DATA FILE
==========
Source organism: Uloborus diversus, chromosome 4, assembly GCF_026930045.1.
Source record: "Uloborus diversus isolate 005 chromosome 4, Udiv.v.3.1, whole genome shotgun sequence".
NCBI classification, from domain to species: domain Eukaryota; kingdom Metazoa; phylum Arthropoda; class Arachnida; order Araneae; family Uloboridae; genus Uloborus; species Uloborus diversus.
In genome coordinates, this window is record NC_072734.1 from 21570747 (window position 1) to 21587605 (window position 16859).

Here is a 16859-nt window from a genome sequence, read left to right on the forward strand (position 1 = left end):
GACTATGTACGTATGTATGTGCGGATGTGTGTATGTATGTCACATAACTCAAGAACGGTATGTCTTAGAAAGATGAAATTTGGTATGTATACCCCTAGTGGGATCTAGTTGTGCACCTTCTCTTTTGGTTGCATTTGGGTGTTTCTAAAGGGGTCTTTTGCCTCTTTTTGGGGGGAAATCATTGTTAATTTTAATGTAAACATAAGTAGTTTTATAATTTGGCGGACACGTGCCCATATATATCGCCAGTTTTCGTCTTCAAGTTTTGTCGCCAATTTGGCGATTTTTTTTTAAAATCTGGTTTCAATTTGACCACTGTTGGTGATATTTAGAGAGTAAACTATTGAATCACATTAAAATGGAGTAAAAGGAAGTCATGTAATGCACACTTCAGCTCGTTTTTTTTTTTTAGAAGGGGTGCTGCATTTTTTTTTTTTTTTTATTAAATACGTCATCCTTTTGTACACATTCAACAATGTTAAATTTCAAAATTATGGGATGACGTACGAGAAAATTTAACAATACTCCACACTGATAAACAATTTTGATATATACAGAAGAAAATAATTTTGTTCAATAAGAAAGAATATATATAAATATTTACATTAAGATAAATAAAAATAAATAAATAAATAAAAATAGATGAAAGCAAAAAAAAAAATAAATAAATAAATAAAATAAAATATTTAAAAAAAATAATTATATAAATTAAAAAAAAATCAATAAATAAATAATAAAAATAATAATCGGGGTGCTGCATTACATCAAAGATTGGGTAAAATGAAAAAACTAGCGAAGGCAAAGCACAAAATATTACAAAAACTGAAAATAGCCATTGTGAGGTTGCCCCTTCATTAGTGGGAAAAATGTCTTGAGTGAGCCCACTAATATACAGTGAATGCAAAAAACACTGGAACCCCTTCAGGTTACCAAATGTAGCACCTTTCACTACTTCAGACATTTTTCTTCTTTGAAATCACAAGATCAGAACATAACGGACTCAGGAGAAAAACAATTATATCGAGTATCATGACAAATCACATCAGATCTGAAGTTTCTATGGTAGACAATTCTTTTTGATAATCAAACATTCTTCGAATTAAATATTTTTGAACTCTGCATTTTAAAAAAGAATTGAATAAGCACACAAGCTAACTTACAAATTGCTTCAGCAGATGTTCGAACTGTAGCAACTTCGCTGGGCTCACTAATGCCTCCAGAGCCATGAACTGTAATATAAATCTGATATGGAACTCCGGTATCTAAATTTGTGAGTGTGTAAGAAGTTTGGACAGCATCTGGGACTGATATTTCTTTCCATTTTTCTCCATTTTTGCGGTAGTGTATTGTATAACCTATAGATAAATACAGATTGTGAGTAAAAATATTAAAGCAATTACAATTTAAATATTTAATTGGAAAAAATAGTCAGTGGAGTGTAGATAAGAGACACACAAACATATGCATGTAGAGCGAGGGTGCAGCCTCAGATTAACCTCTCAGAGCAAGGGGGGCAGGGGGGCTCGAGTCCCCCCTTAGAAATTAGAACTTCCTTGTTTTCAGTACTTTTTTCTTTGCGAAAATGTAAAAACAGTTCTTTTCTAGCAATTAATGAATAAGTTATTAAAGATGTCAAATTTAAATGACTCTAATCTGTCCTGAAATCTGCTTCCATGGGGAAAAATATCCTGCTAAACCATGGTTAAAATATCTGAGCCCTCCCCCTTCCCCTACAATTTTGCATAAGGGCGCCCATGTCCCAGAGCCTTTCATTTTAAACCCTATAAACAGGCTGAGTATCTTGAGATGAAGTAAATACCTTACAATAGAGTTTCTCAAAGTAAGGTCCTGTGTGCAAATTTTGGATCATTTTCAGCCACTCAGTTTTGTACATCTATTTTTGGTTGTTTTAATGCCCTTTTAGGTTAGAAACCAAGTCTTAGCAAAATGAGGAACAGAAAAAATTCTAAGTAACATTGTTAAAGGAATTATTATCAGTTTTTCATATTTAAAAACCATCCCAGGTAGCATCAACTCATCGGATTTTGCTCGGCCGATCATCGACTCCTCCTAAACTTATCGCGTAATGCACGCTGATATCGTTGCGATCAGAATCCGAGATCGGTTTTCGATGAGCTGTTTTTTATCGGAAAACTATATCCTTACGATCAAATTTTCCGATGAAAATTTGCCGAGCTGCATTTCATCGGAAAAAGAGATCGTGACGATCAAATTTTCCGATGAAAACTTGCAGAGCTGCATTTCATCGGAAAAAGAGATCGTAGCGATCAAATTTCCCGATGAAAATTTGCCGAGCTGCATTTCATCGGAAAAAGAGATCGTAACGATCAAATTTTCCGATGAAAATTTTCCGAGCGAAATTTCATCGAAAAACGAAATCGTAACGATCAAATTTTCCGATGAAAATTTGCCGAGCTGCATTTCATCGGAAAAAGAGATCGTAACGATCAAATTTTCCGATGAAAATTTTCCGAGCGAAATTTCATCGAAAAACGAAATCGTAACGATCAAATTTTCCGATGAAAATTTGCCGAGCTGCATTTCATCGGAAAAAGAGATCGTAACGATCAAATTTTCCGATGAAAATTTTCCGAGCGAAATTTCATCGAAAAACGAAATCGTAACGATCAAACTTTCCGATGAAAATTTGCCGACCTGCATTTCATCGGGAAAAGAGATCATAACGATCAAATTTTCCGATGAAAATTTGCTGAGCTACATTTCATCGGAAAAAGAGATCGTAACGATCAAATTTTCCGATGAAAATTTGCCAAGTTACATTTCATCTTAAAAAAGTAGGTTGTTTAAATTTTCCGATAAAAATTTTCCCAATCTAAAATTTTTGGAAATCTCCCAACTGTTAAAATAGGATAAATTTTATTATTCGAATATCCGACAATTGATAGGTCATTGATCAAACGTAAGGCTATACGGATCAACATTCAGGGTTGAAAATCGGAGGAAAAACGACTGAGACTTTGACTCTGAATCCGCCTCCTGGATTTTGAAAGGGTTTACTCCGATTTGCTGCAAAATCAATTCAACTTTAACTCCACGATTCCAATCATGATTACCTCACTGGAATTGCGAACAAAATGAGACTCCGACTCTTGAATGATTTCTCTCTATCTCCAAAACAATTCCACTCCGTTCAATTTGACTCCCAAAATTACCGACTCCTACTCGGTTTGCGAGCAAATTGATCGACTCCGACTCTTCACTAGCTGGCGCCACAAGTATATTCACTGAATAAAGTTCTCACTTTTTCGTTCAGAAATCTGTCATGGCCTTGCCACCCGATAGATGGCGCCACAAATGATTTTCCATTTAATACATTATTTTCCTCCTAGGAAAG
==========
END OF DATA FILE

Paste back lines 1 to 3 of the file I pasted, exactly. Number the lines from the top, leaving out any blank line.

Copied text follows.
Source organism: Uloborus diversus, chromosome 4, assembly GCF_026930045.1.
Source record: "Uloborus diversus isolate 005 chromosome 4, Udiv.v.3.1, whole genome shotgun sequence".
NCBI classification, from domain to species: domain Eukaryota; kingdom Metazoa; phylum Arthropoda; class Arachnida; order Araneae; family Uloboridae; genus Uloborus; species Uloborus diversus.